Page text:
[Taxacom] new nomina nuda (was Re: e-only taxonomic publication)

Stephen Thorpe s.thorpe at auckland.ac.nz
Wed Feb 10 20:50:08 CST 2010

Actually, Article 8.6 is very badly worded and rather vague! It seems to me that the writers of the Code didn't really understand e-publication!

Article 8.6. Works produced after 1999 by a method that does not employ printing on paper. For a work produced after 1999 by a method other than printing on paper to be accepted as published within the meaning of the Code, it must contain a statement that copies (in the form in which it is published) have been deposited in at least 5 major publicly accessible libraries which are identified by name in the work itself.

>it must contain a statement that copies (in the form in which it is published)
This is sloppy as! Surely, it should say identical HARD copies! As it is, 'copies (in the form in which it is published)' could mean e-copies, as it was published in e-form! Or does it actually mean deposition of e-copies to libraries??? If it does mean HARD copies, then surely depositing identical hard copies around the place makes it validly published as a hard copy publication! If so, then the e-version is secondary and requires no such statement of deposition!!! Also, it is easy to fulfil the requirements of the article by putting a STATEMENT to that effect in the publication, but does the statement have to be TRUE (i.e., do you have to actually deposit the copies, or can you just state that you have done so)???

...seems to me that the transition to e-taxonomy is a long and painful process ...


From: taxacom-bounces at mailman.nhm.ku.edu [taxacom-bounces at mailman.nhm.ku.edu] On Behalf Of Doug Yanega [dyanega at ucr.edu]
Sent: Thursday, 11 February 2010 2:26 p.m.
Subject: [Taxacom] new nomina nuda (was Re:  e-only taxonomic publication)

Referring to the new Mecopteroid names in Science that - evidently -
had no code-compliant print versions of their descriptions, Stephen
Thorpe wrote:

>On second thoughts the new generic names are unavailable also (see
>the above caveat about originally included nominal species must be
>cited by an AVAILABLE name). Though, had one of the new genera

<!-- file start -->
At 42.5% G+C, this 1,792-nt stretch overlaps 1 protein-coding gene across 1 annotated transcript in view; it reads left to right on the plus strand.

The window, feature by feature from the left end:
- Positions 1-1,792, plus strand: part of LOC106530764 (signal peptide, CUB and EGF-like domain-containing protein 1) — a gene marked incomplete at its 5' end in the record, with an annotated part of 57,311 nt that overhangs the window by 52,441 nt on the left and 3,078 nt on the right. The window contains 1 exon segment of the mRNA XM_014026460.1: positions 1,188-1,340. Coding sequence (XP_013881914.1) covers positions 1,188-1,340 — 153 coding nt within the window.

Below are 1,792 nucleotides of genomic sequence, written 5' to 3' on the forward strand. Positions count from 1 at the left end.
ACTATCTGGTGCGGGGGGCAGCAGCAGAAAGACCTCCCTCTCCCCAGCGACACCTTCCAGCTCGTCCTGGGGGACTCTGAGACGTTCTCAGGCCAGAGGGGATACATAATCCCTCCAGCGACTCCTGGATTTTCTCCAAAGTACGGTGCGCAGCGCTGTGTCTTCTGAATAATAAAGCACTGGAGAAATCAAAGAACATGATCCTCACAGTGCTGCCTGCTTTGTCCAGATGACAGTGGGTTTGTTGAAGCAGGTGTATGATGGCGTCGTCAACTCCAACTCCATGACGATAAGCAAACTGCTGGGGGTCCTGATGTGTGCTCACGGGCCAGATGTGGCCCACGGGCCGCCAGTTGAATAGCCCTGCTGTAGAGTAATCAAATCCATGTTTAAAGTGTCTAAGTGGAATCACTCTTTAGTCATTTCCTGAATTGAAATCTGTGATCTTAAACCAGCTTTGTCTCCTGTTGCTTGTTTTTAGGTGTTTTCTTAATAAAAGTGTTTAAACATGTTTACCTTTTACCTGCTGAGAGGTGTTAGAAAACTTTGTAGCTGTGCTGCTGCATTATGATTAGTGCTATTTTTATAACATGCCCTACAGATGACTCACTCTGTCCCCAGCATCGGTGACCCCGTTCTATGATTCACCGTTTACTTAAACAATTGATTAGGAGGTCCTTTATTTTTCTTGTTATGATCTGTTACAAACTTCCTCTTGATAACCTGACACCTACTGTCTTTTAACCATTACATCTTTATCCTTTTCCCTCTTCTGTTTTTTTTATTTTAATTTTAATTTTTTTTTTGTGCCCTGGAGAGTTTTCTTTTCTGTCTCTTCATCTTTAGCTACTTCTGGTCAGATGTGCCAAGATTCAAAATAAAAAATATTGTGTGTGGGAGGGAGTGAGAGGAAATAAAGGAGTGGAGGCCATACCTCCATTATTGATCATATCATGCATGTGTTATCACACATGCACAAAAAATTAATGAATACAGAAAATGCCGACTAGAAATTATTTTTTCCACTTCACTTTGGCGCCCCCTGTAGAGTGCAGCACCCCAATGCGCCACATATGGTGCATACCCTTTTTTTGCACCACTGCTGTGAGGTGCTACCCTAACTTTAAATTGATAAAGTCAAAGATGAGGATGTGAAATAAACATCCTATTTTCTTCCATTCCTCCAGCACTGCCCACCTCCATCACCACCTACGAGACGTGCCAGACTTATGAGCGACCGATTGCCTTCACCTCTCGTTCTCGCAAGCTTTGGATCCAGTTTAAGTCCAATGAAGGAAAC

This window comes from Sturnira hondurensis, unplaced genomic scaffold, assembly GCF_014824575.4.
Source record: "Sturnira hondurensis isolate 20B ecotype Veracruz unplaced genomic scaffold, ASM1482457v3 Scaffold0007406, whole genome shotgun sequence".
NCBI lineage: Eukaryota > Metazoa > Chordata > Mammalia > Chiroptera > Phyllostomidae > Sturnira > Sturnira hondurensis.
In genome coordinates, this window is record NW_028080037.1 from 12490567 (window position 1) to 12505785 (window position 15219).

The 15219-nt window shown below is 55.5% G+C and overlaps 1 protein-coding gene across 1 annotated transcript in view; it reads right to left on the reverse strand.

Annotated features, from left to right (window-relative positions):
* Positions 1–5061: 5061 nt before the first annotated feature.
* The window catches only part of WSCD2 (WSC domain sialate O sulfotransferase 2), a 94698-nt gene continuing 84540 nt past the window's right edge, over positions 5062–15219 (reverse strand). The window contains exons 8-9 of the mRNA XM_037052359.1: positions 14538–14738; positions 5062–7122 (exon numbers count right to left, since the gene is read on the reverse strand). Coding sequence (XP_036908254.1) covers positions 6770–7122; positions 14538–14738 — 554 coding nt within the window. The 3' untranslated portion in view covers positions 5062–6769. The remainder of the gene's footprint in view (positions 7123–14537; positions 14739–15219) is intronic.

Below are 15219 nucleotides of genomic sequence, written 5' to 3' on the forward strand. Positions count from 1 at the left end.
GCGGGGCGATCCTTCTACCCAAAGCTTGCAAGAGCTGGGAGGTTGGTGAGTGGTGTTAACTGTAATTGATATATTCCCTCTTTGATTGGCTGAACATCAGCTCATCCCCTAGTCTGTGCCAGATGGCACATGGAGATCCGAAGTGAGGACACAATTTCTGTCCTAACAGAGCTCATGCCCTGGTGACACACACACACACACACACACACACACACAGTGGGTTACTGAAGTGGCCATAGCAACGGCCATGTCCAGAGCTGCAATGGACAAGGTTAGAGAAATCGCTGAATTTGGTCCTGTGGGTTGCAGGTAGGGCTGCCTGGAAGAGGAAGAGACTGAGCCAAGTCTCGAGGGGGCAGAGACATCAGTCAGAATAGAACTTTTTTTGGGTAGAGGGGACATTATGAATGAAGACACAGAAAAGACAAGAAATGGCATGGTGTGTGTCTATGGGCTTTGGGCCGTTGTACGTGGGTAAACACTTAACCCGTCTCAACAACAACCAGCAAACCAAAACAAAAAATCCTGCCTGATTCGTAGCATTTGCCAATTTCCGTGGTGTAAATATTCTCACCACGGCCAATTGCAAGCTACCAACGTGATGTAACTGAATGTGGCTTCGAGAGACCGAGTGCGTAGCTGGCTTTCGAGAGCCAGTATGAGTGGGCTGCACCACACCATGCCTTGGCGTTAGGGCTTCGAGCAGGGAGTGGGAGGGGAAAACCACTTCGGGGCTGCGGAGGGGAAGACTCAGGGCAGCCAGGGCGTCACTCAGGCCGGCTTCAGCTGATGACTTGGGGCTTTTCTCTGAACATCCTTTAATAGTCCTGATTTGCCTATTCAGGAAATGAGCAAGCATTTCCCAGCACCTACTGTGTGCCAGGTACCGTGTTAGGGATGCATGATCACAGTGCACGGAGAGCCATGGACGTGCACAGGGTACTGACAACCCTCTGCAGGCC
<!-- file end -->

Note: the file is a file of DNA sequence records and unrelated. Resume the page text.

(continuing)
>included an already named species, then this would have been type
>species ...

That would indeed be the case; if there were no previously-described,
available taxon names cited, then none of the names in this work
would be available, creating yet another fine mess like Darwinius and
the others.

I've contacted the authors for clarification, and passed this along
to the ICZN mailing list for additional input. Damage control, for
sure, though the responsibility lies with the authors, editors, or
both; however, it doesn't matter how hard a line the ICZN takes,
since *compliance* with the Code cannot be "enforced" in any
meaningful sense (if people want to recognize and use Ren et al.'s
names, then they may well do so despite the names being unavailable -
and if someone subsequently makes those names available, and someone
points out that the Code gives authorship to THAT person, then folks
might STILL ignore the Code and act as if Ren et al. were the
authors). As Frank has pointed out, there are precedents, and
generally speaking, the taxonomic community in these cases (nearly
all of the involved taxa have been fossils, correct, Frank?) has
shown little, if any, sign that they CARE about whether a name is
Code-compliant or not. The reaction is often not "Oh, crud, you're
right - guess we'll have to stop treating these names as valid and
publish new descriptions " but instead "What is *wrong* with these
ICZN bureaucrats, anyway?" (and, I imagine, a protracted session of
eye-rolling and silent mockery every time they read a message from
one of us "rule lawyers").

Rodney Dangerfield would understand.


Doug Yanega        Dept. of Entomology         Entomology Research Museum
Univ. of California, Riverside, CA 92521-0314        skype: dyanega
phone: (951) 827-4315 (standard disclaimer: opinions are mine, not UCR's)
   "There are some enterprises in which a careful disorderliness
         is the true method" - Herman Melville, Moby Dick, Chap. 82


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